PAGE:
Incidence of pregnancy related stroke is
greater in younger women than in older women, suggests a recent study from
Columbia University Medical Center and New York-Presbyterian.
‘Pregnancy may increase stroke risk in younger women under 35 years, than in older women.’
What Did the Study Aim to Establish
The research team from Columbia University
Medical Center and New York-Presbyterian wished to compare the incidence of
stroke in women in the pregnant state versus incidence in the not pregnant
state, belonging to the same age group
Earlier studies have indicated that risk of
pregnancy-associated stroke is higher in older women than in younger women. The
reason for this finding might be due to the fact that women nowadays delay
childbearing until they are older, when the overall incidence of stroke is more
said one of the study authors.
"However, very few studies have compared the
incidence of stroke in pregnant and non-pregnant women who are the same age",
said Joshua Z. Willey, MD, assistant professor of neurology at CUMC, assistant
attending neurologist on the stroke service at New York-Presbyterian/Columbia,
and a senior author on the paper.
Details of the Study
In this study, the researchers collected
information regarding every woman hospitalized due to stroke in New York State between the years 2003 and 2012. Among the 19,146 women, aged between 12 to
55 years, 797 (4.2 percent) were either pregnant or had just given birth.
The researchers reported the following results
- The overall incidence of stroke
during or soon after pregnancy (postpartum) rose with age (46.9 per 100,000
in women age 45 to 55 vs 14 per 100,000 in women age 12 to
- However, the risk of stroke in pregnant and postpartum women in the youngest group (age 12 to 24) was more than twice that of non-pregnant women in the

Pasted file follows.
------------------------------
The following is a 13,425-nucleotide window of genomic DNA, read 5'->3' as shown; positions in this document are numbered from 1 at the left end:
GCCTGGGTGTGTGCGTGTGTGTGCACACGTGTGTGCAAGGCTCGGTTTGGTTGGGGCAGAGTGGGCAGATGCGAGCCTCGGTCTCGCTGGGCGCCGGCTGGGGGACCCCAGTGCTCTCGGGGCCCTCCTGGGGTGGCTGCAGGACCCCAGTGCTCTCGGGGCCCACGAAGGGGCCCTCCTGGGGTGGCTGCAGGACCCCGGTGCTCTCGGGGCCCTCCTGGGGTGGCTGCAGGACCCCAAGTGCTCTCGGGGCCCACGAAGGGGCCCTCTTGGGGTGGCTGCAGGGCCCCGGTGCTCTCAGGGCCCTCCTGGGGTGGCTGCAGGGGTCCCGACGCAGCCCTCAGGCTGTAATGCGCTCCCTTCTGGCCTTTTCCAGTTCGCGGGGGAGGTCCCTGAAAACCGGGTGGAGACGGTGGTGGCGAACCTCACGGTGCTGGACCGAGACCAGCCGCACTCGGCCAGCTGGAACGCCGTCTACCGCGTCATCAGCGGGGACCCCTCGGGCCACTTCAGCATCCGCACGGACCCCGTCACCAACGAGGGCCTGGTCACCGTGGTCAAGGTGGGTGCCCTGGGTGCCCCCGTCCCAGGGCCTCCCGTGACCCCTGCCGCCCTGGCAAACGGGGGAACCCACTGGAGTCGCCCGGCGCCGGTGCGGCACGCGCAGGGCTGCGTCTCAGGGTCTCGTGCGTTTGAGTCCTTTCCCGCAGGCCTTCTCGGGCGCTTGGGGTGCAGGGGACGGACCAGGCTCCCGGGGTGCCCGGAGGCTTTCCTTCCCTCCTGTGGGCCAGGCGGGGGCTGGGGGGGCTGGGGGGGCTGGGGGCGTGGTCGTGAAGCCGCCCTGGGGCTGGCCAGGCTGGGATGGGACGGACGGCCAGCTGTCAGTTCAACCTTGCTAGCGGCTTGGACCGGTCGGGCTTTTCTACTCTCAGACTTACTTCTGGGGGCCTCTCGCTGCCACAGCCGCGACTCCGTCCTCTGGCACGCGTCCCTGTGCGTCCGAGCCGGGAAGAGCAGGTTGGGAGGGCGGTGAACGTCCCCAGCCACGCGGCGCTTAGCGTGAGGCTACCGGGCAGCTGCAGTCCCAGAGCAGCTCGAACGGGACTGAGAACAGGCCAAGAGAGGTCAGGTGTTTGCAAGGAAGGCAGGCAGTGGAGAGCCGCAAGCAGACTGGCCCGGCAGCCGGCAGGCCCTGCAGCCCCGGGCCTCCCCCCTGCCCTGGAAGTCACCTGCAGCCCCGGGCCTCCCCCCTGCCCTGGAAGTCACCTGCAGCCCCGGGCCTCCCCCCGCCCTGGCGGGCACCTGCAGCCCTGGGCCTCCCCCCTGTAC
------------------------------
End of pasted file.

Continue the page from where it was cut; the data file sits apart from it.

same age group (14 per 100,000 in pregnant women vs 6.4 in non-pregnant women).
women aged 25 to 34, pregnancy increased the risk of stroke by
1.6 times. The risk of stroke was same in pregnant and non-pregnant women
after 35 years of age. ).
"We have been warning older women that
pregnancy may increase their risk of stroke, but this study shows that their
stroke risk appears similar to women of the same age who are not pregnant,"
said Eliza C. Miller, MD, a vascular neurology fellow in the Department of Neurology at CUMC and New York-Presbyterian
and lead author of the study. "But in
women under 35, pregnancy significantly increased the risk of stroke. In fact,
1 in 5 strokes in women from that age group were related to pregnancy. We need
more research to better understand the causes of pregnancy-associated stroke,
so that we can identify young women at the highest risk and prevent these
Possible Causes of Pregnancy Associated Stroke
refers to brain damage and dysfunction that occurs following a vascular
cause namely arterial occlusion and hemorrhage
. It is one of the most common reasons for long term morbidity.
Many studies have shown that pregnancy
increases the risk of stroke, but data available varies greatly. Interestingly,
some studies have found that the incidence of stroke increased immediately
after delivery (postpartum period), than actually during the pregnancy.
Risk Factors for Stroke and Cerebral Venous Thrombosis in Pregnancy
The risk factors of pregnancy associated
stroke are manifold, with some of them preexisting, and others occurring during
pregnancy or delivery. They include
Complications related to pregnancy, and delivery
- Preeclampsia and eclampsia
- Sickle cell
- Tobacco or other substance
may also increase the risk of stroke, such as
- Excessive morning
sickness (hyperemesis gravidarum)
- Postpartum bleeding
electrolyte and acid-base disorders
- Transfusion and Infection
Although data varies widely, many experts suggest that in pregnant women
with identifiable risk factors for stroke such as hypertension,
diabetes, age more than 35 years, obesity, hyperlipidemia, previous eclampsia,
valvular heart disease and renal disease,
lines of management may be considered, after weighing the risks against the
benefits specific to each patient.
- Low dose aspirin
heparin (UFH) or low molecular weight heparin (LMWH)
Although incidence of stroke is generally less
in younger women, its incidence associated with pregnancy is on the rise,
attributable to various factors. It is therefore
important to identify risk factors during pregnancy if any, and initiate prompt
management to prevent the occurrence of this devastating condition.
- Pregnancy and Stroke Risk in Women - (https://www.ncbi.nlm.nih.gov/pmc/articles/PMC3137888/)